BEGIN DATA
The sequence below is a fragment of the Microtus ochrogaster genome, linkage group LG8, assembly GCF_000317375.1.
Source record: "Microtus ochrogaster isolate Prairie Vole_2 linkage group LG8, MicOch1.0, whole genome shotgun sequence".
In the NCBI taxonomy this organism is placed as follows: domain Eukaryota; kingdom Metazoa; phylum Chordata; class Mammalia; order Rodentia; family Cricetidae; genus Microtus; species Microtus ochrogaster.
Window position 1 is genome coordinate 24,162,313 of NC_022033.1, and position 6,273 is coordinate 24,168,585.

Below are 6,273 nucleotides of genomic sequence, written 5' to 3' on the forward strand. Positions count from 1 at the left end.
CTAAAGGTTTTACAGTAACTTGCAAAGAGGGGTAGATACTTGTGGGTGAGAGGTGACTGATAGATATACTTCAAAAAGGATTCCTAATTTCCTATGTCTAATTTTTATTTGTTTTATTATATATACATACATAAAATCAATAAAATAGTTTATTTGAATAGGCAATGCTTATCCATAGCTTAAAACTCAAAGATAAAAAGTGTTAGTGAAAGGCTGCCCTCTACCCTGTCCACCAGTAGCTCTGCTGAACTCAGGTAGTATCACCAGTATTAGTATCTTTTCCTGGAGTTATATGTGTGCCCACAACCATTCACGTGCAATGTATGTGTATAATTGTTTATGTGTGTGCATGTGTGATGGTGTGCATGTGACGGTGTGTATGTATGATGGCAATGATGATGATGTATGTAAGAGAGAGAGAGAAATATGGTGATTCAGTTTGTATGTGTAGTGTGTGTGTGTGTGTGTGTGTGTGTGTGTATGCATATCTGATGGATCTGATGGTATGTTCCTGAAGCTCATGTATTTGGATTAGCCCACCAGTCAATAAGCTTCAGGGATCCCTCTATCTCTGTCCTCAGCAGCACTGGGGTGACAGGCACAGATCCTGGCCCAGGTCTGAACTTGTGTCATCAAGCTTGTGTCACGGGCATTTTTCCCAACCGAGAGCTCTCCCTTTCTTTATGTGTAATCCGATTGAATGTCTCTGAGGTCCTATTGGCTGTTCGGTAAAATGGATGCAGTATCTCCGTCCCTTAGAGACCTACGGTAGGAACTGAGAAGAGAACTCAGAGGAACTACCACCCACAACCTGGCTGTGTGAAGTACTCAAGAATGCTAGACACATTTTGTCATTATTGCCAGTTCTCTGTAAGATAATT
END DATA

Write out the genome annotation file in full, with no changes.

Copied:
The sequence below is a fragment of the Microtus ochrogaster genome, linkage group LG8, assembly GCF_000317375.1.
Source record: "Microtus ochrogaster isolate Prairie Vole_2 linkage group LG8, MicOch1.0, whole genome shotgun sequence".
In the NCBI taxonomy this organism is placed as follows: domain Eukaryota; kingdom Metazoa; phylum Chordata; class Mammalia; order Rodentia; family Cricetidae; genus Microtus; species Microtus ochrogaster.
Window position 1 is genome coordinate 24,162,313 of NC_022033.1, and position 6,273 is coordinate 24,168,585.

Below are 6,273 nucleotides of genomic sequence, written 5' to 3' on the forward strand. Positions count from 1 at the left end.
CTAAAGGTTTTACAGTAACTTGCAAAGAGGGGTAGATACTTGTGGGTGAGAGGTGACTGATAGATATACTTCAAAAAGGATTCCTAATTTCCTATGTCTAATTTTTATTTGTTTTATTATATATACATACATAAAATCAATAAAATAGTTTATTTGAATAGGCAATGCTTATCCATAGCTTAAAACTCAAAGATAAAAAGTGTTAGTGAAAGGCTGCCCTCTACCCTGTCCACCAGTAGCTCTGCTGAACTCAGGTAGTATCACCAGTATTAGTATCTTTTCCTGGAGTTATATGTGTGCCCACAACCATTCACGTGCAATGTATGTGTATAATTGTTTATGTGTGTGCATGTGTGATGGTGTGCATGTGACGGTGTGTATGTATGATGGCAATGATGATGATGTATGTAAGAGAGAGAGAGAAATATGGTGATTCAGTTTGTATGTGTAGTGTGTGTGTGTGTGTGTGTGTGTGTGTGTATGCATATCTGATGGATCTGATGGTATGTTCCTGAAGCTCATGTATTTGGATTAGCCCACCAGTCAATAAGCTTCAGGGATCCCTCTATCTCTGTCCTCAGCAGCACTGGGGTGACAGGCACAGATCCTGGCCCAGGTCTGAACTTGTGTCATCAAGCTTGTGTCACGGGCATTTTTCCCAACCGAGAGCTCTCCCTTTCTTTATGTGTAATCCGATTGAATGTCTCTGAGGTCCTATTGGCTGTTCGGTAAAATGGATGCAGTATCTCCGTCCCTTAGAGACCTACGGTAGGAACTGAGAAGAGAACTCAGAGGAACTACCACCCACAACCTGGCTGTGTGAAGTACTCAAGAATGCTAGACACATTTTGTCATTATTGCCAGTTCTCTGTAAGATAATT